This year, we had money. Gobs of money. Like lots and lots. If Everlasting Gobstoppers were money and not gobs used to stop things, we would be that. So much money it was crazy town for a while. It’s like, this year for Halloween we’re not going to be giving out Toblerone; we’re going to be giving out 3D printers that make Toblerone. But don’t let’s get all braggy. Our point is this: we got big cash and we did fancy research.

And what did this research look like? Well, all sorts of scientific things—things like booking time at CERN to collide candy corn and chocolate bars together in an attempt to explain why some fundamental particles (bodies) have (more) mass; things like using next gen sequencing methodologies to elucidate the genetic variation within populations of same-flavored and different-flavored Starbursts; things like setting up a Dancing-with-the-Stars-like competition where we had animated FTIR machines (which we printed with our disposable 3D printers) spit out competing glucose fingerprint codes to see which danced the best. Was most of this wasted time, effort, and money? Sure, maybe…the CERN data showed that colliding candy together at high speeds resulted in smaller bits of candy (intriguing); the Starburst genome project essentially suggested that Starbursts don’t, in fact, have genomes (curious); and it’s not clear that Dancing FTIR thing even made sense. But it’s not for us to decide the findings’ value. That’s what the peer community is for. Who knows how this knowledge might one day be applied? Besides, the stuffed coats at Sweetum’s tell us we can’t actually make the good data public until Sal in marketing vets it. I think this discussion is supposed to be redacted, actually. Rob, can you go check on that before this runs?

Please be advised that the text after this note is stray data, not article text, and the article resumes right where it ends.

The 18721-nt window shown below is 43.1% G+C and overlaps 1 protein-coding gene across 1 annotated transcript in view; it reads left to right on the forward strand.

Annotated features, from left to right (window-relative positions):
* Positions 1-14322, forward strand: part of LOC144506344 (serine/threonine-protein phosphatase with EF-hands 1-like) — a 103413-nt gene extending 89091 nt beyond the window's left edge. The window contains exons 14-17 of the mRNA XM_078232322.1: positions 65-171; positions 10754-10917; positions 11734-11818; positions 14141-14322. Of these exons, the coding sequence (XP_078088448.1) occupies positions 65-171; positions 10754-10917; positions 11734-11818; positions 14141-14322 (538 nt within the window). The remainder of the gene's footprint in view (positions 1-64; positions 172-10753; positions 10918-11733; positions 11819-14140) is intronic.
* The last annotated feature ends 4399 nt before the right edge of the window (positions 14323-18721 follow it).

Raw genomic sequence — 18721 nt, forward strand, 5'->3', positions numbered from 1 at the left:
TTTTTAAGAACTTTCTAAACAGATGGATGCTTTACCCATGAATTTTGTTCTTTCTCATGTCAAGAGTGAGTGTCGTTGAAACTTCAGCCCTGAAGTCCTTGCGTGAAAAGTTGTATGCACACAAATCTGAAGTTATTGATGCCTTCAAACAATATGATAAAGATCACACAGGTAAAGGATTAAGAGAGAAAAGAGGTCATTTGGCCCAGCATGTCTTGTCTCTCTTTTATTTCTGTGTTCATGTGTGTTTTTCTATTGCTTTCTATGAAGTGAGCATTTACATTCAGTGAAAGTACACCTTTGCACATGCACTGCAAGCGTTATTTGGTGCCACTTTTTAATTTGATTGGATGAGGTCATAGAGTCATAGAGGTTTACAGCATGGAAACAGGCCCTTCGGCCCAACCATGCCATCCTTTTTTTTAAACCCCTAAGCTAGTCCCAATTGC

Regardless, we can state this: lo and behold, this year’s hierarchy reveals a bi-modal fracturing at the top strata. Previous rankings had found chocolate dominance at the top. The new hierarchy reflects discoveries made in the last year whereby some kids don’t think chocolate is top tier. Seemed like bullshit at first—because, really? Non-chocolate? But data don’t lie. So check out the graphic above.